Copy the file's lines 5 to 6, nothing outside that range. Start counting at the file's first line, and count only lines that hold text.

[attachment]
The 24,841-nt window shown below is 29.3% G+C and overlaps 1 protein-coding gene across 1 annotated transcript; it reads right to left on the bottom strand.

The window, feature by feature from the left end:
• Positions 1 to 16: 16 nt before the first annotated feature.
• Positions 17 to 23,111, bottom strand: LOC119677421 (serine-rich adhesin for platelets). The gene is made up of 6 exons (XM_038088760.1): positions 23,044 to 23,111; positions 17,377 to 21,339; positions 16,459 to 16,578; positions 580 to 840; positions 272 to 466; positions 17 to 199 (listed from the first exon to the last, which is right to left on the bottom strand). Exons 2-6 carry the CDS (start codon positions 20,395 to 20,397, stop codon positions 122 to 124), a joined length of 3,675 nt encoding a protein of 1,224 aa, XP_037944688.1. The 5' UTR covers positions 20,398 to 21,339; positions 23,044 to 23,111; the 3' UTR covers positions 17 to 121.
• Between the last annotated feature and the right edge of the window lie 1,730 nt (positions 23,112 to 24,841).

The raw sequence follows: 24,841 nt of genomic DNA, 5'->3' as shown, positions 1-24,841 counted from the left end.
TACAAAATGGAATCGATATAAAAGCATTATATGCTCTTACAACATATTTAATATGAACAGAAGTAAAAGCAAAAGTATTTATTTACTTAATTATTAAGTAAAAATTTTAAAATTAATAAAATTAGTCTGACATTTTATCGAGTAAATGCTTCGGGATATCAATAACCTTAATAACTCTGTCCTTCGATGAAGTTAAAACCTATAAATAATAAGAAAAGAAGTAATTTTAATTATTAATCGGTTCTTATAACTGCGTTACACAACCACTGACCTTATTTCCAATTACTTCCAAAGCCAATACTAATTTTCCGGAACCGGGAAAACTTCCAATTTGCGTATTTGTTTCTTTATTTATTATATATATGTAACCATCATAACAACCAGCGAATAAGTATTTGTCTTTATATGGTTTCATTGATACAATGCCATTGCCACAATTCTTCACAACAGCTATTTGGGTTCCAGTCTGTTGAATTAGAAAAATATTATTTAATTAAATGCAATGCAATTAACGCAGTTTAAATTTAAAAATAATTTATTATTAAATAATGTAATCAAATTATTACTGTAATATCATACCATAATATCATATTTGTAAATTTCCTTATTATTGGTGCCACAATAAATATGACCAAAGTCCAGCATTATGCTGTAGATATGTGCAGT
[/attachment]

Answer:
• Between the last annotated feature and the right edge of the window lie 1,730 nt (positions 23,112 to 24,841).

The raw sequence follows: 24,841 nt of genomic DNA, 5'->3' as shown, positions 1-24,841 counted from the left end.